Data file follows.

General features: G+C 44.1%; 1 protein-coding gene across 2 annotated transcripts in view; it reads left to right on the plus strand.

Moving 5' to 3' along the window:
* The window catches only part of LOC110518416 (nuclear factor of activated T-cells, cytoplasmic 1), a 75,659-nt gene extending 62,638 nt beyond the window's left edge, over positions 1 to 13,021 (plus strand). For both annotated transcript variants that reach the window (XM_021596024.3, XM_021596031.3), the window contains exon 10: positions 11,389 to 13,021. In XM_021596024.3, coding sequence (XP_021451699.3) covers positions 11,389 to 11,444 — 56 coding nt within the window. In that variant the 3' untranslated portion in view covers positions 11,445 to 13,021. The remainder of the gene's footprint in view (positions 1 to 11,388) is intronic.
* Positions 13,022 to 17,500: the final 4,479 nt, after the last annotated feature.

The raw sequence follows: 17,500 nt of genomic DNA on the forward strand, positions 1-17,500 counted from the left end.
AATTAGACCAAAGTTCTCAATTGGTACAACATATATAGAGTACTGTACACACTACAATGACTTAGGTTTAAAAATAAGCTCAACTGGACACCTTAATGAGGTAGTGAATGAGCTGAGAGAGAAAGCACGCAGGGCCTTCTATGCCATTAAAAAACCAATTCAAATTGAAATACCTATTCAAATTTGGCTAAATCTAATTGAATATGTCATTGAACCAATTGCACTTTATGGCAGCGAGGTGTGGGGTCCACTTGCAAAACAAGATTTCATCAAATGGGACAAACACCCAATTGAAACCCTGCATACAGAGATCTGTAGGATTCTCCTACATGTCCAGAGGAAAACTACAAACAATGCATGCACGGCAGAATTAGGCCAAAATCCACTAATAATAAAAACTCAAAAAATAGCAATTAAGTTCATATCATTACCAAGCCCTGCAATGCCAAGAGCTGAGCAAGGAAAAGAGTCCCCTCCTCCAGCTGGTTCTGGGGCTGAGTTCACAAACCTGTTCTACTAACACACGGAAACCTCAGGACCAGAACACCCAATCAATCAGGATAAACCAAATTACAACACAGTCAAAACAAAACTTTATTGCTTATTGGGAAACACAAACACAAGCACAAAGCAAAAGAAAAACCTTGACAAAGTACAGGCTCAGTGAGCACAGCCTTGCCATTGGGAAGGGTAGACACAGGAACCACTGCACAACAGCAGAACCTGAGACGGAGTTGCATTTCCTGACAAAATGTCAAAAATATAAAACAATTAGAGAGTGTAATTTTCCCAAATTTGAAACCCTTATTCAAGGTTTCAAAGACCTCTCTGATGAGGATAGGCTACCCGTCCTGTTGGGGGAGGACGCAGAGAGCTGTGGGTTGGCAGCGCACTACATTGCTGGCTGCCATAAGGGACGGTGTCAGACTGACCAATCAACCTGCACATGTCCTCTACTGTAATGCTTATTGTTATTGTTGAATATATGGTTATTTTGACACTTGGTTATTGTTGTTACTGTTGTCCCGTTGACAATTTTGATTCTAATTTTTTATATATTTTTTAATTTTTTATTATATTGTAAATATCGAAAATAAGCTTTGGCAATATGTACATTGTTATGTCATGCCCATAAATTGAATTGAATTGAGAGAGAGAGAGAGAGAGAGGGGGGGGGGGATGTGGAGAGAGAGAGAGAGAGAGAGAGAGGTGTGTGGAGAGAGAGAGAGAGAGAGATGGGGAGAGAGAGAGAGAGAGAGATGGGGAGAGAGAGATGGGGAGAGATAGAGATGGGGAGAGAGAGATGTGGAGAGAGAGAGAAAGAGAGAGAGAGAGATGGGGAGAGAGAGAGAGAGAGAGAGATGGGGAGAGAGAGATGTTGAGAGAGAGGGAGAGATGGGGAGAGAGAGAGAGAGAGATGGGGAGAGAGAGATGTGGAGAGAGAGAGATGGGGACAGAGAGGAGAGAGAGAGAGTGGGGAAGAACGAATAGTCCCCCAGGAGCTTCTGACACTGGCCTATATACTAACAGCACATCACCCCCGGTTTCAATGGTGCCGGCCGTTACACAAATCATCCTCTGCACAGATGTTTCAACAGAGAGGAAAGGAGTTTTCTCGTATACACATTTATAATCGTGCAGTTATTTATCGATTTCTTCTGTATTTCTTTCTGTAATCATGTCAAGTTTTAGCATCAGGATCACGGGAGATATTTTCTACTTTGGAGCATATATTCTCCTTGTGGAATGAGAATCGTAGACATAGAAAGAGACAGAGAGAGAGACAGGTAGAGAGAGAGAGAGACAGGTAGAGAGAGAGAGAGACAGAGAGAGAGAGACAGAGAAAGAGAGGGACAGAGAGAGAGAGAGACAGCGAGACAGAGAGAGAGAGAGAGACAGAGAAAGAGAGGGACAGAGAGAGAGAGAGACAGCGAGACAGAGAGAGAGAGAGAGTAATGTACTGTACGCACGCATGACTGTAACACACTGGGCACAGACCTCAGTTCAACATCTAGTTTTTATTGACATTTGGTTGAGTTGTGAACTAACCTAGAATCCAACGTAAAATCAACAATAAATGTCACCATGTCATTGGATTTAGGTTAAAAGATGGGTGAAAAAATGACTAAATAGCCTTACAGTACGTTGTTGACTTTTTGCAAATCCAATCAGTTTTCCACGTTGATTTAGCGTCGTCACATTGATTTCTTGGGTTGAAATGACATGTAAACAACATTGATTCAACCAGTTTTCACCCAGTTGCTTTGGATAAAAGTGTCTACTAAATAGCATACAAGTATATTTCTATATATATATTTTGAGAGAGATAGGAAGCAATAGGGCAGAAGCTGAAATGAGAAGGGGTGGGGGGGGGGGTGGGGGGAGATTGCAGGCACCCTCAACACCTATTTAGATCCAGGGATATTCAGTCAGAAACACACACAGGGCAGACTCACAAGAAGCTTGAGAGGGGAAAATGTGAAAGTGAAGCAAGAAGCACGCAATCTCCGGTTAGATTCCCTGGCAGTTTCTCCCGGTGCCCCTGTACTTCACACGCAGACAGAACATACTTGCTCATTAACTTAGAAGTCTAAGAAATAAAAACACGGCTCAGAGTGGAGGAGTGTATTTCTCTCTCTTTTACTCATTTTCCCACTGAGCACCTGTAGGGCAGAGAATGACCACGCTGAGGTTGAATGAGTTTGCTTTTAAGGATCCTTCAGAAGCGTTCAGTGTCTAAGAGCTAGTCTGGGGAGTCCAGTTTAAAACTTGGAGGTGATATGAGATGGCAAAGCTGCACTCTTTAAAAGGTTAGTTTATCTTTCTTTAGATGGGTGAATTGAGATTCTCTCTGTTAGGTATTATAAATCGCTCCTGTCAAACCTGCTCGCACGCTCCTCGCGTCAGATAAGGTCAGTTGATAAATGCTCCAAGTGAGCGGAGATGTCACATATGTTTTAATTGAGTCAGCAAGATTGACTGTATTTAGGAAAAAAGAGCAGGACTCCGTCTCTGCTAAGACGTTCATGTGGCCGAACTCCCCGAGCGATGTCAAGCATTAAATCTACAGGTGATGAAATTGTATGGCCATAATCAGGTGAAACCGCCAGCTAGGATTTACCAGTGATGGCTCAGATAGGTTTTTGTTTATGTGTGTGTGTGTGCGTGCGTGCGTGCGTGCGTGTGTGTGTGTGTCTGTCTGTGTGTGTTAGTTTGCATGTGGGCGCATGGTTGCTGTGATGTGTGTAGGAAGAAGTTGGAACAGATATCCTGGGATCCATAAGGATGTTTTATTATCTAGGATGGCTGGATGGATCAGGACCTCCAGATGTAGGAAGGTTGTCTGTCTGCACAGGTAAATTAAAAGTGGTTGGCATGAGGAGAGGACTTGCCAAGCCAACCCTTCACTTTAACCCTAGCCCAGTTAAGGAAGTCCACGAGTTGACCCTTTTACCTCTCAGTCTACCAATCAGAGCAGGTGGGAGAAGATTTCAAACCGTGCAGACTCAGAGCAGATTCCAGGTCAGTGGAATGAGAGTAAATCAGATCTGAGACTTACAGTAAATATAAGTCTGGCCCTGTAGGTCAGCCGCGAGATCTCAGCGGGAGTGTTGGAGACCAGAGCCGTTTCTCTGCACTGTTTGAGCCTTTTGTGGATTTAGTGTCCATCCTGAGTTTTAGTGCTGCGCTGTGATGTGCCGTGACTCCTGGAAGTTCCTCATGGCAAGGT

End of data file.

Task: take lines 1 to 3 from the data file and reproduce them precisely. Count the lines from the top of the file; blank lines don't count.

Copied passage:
General features: G+C 44.1%; 1 protein-coding gene across 2 annotated transcripts in view; it reads left to right on the plus strand.

Moving 5' to 3' along the window:
* The window catches only part of LOC110518416 (nuclear factor of activated T-cells, cytoplasmic 1), a 75,659-nt gene extending 62,638 nt beyond the window's left edge, over positions 1 to 13,021 (plus strand). For both annotated transcript variants that reach the window (XM_021596024.3, XM_021596031.3), the window contains exon 10: positions 11,389 to 13,021. In XM_021596024.3, coding sequence (XP_021451699.3) covers positions 11,389 to 11,444 — 56 coding nt within the window. In that variant the 3' untranslated portion in view covers positions 11,445 to 13,021. The remainder of the gene's footprint in view (positions 1 to 11,388) is intronic.